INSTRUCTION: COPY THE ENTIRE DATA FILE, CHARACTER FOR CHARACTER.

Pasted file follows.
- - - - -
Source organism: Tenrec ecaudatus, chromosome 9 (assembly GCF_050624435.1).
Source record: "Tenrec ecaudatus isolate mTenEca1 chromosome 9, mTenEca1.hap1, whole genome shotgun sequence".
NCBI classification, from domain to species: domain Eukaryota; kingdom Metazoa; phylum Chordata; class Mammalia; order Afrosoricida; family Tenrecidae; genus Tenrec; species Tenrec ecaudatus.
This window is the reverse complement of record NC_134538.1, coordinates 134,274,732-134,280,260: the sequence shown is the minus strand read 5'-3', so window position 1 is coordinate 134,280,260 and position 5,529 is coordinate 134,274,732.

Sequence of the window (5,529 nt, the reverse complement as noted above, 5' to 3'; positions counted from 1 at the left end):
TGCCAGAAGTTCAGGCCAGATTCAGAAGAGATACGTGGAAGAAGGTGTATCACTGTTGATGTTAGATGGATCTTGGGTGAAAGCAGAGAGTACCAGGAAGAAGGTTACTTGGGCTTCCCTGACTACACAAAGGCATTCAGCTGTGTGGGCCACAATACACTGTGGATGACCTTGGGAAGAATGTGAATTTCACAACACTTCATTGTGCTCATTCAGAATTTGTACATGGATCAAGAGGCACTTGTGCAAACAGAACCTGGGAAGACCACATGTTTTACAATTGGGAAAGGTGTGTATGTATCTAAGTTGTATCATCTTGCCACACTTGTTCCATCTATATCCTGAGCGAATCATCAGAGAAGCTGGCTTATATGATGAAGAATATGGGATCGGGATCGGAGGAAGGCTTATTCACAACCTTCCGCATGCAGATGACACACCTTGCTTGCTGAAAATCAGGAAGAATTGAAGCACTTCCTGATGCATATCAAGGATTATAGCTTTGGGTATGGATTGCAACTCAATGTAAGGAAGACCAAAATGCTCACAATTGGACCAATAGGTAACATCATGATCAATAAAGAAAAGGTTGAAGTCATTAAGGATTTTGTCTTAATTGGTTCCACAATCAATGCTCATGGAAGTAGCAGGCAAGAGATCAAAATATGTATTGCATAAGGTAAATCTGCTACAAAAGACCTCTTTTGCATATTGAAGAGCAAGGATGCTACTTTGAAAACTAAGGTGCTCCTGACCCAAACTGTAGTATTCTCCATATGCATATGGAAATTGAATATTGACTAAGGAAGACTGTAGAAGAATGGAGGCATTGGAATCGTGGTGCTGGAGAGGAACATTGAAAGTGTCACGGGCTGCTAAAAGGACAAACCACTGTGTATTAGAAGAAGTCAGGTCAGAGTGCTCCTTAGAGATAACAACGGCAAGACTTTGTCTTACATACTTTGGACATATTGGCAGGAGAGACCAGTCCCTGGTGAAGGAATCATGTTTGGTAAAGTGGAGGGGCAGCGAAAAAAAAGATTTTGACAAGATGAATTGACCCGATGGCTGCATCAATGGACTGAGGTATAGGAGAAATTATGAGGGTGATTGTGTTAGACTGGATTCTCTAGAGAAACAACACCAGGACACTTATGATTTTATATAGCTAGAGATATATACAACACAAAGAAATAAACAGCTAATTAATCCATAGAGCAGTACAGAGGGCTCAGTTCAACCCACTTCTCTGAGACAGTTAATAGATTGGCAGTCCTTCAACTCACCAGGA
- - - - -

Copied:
Source organism: Tenrec ecaudatus, chromosome 9 (assembly GCF_050624435.1).
Source record: "Tenrec ecaudatus isolate mTenEca1 chromosome 9, mTenEca1.hap1, whole genome shotgun sequence".
NCBI classification, from domain to species: domain Eukaryota; kingdom Metazoa; phylum Chordata; class Mammalia; order Afrosoricida; family Tenrecidae; genus Tenrec; species Tenrec ecaudatus.
This window is the reverse complement of record NC_134538.1, coordinates 134,274,732-134,280,260: the sequence shown is the minus strand read 5'-3', so window position 1 is coordinate 134,280,260 and position 5,529 is coordinate 134,274,732.

Sequence of the window (5,529 nt, the reverse complement as noted above, 5' to 3'; positions counted from 1 at the left end):
TGCCAGAAGTTCAGGCCAGATTCAGAAGAGATACGTGGAAGAAGGTGTATCACTGTTGATGTTAGATGGATCTTGGGTGAAAGCAGAGAGTACCAGGAAGAAGGTTACTTGGGCTTCCCTGACTACACAAAGGCATTCAGCTGTGTGGGCCACAATACACTGTGGATGACCTTGGGAAGAATGTGAATTTCACAACACTTCATTGTGCTCATTCAGAATTTGTACATGGATCAAGAGGCACTTGTGCAAACAGAACCTGGGAAGACCACATGTTTTACAATTGGGAAAGGTGTGTATGTATCTAAGTTGTATCATCTTGCCACACTTGTTCCATCTATATCCTGAGCGAATCATCAGAGAAGCTGGCTTATATGATGAAGAATATGGGATCGGGATCGGAGGAAGGCTTATTCACAACCTTCCGCATGCAGATGACACACCTTGCTTGCTGAAAATCAGGAAGAATTGAAGCACTTCCTGATGCATATCAAGGATTATAGCTTTGGGTATGGATTGCAACTCAATGTAAGGAAGACCAAAATGCTCACAATTGGACCAATAGGTAACATCATGATCAATAAAGAAAAGGTTGAAGTCATTAAGGATTTTGTCTTAATTGGTTCCACAATCAATGCTCATGGAAGTAGCAGGCAAGAGATCAAAATATGTATTGCATAAGGTAAATCTGCTACAAAAGACCTCTTTTGCATATTGAAGAGCAAGGATGCTACTTTGAAAACTAAGGTGCTCCTGACCCAAACTGTAGTATTCTCCATATGCATATGGAAATTGAATATTGACTAAGGAAGACTGTAGAAGAATGGAGGCATTGGAATCGTGGTGCTGGAGAGGAACATTGAAAGTGTCACGGGCTGCTAAAAGGACAAACCACTGTGTATTAGAAGAAGTCAGGTCAGAGTGCTCCTTAGAGATAACAACGGCAAGACTTTGTCTTACATACTTTGGACATATTGGCAGGAGAGACCAGTCCCTGGTGAAGGAATCATGTTTGGTAAAGTGGAGGGGCAGCGAAAAAAAAGATTTTGACAAGATGAATTGACCCGATGGCTGCATCAATGGACTGAGGTATAGGAGAAATTATGAGGGTGATTGTGTTAGACTGGATTCTCTAGAGAAACAACACCAGGACACTTATGATTTTATATAGCTAGAGATATATACAACACAAAGAAATAAACAGCTAATTAATCCATAGAGCAGTACAGAGGGCTCAGTTCAACCCACTTCTCTGAGACAGTTAATAGATTGGCAGTCCTTCAACTCACCAGGA